Female clergy members face challenges
By Molly Rossiter
CEDAR RAPIDS, Iowa — The Rev. Brenda Peconge is asked quite often when she and her husband, Brian Middleswarth, will start a family.
She doesn’t necessarily mind the question, but she’s certain most of her male counterparts aren’t confronted with it. She’s also sure they aren’t asked about recipes, what they will bring to the church dinner or whether they will join a circle.
"I do think there tends to be a differing initial response to women clergy," said Peconge, 36, pastor at Holy Redeemer Lutheran Church in Cedar Rapids. "People have certain cultural expectations of women that are fairly well ingrained, (like) motherhood, which sometimes seem to lead them to viewpoints and opinions that they would not have of men."
Peconge is one of a growing number of women filling lead roles in churches and temples across the country. In 1977, there were 1,311 women in lead positions in eight faith groups such as Lutheran and Reform Jewish congregations, which starting ordaining women during that period. By 2000 there were 16,994 in those groups, according to the Hartford Institute for Religion Research in Hartford, Conn.
Despite the passage of 30 years, many female clergy say they are still confronted with gender stereotypes. Most assumptions are well-meaning, pastors say, but reflect attitudes that differ from those toward male clergy.
"With male clergy, there was this kind of reality that the pastor’s spouse was automatically a member of the worship team," said the Rev. Linda Livingston, pastor of Ascension Lutheran Church in Marion.
Pastors’ wives have long served as Sunday school teachers, secretaries and Bible study leaders and in other roles.
"For pastors’ wives, at least in my experience growing up, there was a lot of responsibility placed on them, but the congregation didn’t really know what to do with the clergy’s spouse when it was a man," said Livingston, 57. "If you were the wife of a minister, you understood that your husband was on call 24/7."
Peconge came to Holy Redeemer seven years ago and followed a male pastor.
"Here it was just an issue of getting to know each other, and that happened fairly quickly," she said.
Peconge said residents in metro areas, such as Cedar Rapids and Iowa City, have a more open attitude toward women in pastoral roles. Still, she said, people in general can’t help but look at female pastors differently.
"For most people, they have a pretty good historical sense of what a male pastor is, and it takes a while longer for them to see them as ’just a guy,"’ she said.
One thing Livingston said she noticed when she was called to Ascension was that the congregation was "very interested in wanting me to take care of my husband when I got here and was very concerned with my time, being very respectful of making sure I had family time."
Livingston, mother of four — two of whom have gained fame as actors, Ron and John; a third, Nick, who is pursuing a film career; and Jennifer, who’s a TV news anchor — still had a child at home when she started the job.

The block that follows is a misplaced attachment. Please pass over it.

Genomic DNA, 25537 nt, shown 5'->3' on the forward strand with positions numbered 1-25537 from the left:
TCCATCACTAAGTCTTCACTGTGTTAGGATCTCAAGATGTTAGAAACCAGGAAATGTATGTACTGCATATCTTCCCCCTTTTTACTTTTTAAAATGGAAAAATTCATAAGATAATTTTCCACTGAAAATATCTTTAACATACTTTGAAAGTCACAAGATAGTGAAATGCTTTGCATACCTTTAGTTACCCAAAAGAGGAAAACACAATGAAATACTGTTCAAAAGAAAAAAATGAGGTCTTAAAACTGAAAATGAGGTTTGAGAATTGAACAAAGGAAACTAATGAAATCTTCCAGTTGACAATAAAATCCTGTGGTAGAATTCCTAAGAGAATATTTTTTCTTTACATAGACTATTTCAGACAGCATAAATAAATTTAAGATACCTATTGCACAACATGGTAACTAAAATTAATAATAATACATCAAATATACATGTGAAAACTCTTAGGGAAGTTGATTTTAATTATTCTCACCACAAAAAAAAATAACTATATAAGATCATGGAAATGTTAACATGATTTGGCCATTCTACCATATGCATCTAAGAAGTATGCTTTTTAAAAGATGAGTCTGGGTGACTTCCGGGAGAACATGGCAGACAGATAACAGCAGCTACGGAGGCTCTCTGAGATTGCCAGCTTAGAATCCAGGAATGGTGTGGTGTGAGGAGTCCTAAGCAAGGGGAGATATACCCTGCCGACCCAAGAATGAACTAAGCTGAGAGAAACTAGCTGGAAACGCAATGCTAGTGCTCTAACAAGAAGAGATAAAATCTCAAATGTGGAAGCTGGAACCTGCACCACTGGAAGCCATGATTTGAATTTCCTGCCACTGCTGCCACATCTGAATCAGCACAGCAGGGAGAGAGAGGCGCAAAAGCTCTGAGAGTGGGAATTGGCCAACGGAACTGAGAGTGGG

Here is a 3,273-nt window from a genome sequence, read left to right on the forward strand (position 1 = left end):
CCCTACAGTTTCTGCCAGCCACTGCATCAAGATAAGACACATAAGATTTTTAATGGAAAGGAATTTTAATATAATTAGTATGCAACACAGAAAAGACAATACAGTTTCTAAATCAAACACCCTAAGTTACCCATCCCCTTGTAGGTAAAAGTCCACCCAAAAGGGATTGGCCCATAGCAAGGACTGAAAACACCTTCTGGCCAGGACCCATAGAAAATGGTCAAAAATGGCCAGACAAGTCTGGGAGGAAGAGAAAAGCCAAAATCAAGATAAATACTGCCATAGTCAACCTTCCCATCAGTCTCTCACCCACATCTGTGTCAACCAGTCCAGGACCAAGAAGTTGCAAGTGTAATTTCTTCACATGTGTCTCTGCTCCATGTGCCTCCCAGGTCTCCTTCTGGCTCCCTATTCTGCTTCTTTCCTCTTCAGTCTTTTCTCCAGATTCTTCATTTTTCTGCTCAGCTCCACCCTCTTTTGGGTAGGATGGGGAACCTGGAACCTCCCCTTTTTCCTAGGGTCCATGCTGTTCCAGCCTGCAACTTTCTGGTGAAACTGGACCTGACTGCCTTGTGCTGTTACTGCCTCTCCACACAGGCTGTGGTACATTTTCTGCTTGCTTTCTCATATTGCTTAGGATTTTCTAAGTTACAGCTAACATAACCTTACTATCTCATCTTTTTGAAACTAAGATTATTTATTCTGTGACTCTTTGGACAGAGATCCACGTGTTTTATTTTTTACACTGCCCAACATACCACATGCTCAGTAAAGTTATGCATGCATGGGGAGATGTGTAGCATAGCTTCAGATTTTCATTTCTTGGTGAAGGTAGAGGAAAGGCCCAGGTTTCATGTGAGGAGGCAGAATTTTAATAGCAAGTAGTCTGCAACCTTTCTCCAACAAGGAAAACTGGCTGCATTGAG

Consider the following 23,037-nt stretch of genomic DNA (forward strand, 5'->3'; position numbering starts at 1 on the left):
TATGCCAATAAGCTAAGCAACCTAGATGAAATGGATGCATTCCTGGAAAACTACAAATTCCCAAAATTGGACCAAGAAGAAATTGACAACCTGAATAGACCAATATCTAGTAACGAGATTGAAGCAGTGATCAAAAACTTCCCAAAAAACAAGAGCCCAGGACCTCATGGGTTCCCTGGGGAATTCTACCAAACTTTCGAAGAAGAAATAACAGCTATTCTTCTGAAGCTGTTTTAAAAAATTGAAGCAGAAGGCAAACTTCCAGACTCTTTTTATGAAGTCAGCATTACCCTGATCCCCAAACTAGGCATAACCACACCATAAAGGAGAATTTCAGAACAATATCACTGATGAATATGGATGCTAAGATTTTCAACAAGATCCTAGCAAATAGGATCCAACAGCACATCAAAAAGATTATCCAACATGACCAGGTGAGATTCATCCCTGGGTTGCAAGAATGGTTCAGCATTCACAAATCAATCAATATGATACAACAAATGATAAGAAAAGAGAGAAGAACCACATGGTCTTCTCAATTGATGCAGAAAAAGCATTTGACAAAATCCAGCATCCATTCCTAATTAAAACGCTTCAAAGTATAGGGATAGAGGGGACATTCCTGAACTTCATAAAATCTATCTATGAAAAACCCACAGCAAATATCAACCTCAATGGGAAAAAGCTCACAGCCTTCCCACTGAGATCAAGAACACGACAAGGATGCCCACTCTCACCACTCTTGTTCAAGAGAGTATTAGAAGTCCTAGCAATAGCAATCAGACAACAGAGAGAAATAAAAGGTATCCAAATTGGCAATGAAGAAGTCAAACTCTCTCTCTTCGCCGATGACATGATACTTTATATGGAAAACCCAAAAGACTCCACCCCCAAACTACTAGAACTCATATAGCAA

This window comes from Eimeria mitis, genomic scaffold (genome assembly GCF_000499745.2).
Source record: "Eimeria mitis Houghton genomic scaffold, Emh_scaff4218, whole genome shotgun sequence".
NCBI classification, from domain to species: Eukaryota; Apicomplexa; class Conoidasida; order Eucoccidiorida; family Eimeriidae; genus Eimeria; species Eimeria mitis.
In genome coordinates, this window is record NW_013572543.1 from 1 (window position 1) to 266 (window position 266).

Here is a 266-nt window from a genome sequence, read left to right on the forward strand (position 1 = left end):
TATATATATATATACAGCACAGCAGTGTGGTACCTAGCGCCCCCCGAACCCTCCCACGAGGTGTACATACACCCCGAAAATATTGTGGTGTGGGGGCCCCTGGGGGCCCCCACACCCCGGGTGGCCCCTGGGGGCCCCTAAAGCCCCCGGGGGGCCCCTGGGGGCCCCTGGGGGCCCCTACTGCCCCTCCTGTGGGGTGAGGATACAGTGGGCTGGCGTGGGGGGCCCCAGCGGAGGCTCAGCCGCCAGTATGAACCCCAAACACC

"They definitely wanted their woman pastor to be a good wife and mother, and they really didn’t have the expectations placed upon (husband) Kurt that churches placed on pastors’ wives," she said.
Livingston welcomed the concern for her family that her congregation expressed.
She was the first female pastor to serve at Ascension, where she has been for all 10 years of her ministry.
The Rev. Elizabeth Coulter is "semiretired" from New Song Episcopal Church in Coralville, a church she helped create in 1994. Because it was a new church, Coulter wasn’t confronted with pre-existing attitudes about male clergy from her congregation.
"When a new church opens, you never hear, ’Oh, we used to do it this way,’ so that kind of helps," the 64-year-old said. "Just because it was a new start, I think, made a lot of difference in how a woman was perceived, what the expectations were."
Coulter encountered mixed reactions, however, while traveling throughout Eastern Iowa to visit with Episcopal churches about the new church. One congregation, she said, was "hostile" about the idea of a woman being there and being ordained.
"I would be fairly certain to this day they would not call a woman," she said.
Regardless, Coulter said her denomination has made strides. In Iowa, 51 percent of Episcopal priests are women, she said, and last year the Episcopal Church named Katharine Jefferts Schori of the state of Nevada as its first female presiding bishop.
Coulter sees the trend slowing, however, and it bothers her. There are now 11 female bishops across the country in the Episcopal Church, Coulter said. And it’s been five years since Schori was named a state, she said.
"I think women are a little reluctant to put themselves up to ’run’ as bishop, as it were, to put their name in a diocese that is looking for a bishop, because they are not likely to be called," she said. "I’m a little disappointed that it’s slowed down."
According to the Association of Theological Schools, which collects information from 251 seminaries in the United States and Canada, 36 percent of students in seminary last year were women. Many religious groups still don’t allow women to be ordained, though, mostly because of custom, tradition and or theological rulings.
"I think those denominations deny themselves a lot of things women can bring to the ministry," Peconge said. "It’s unfortunate that they close themselves off to that."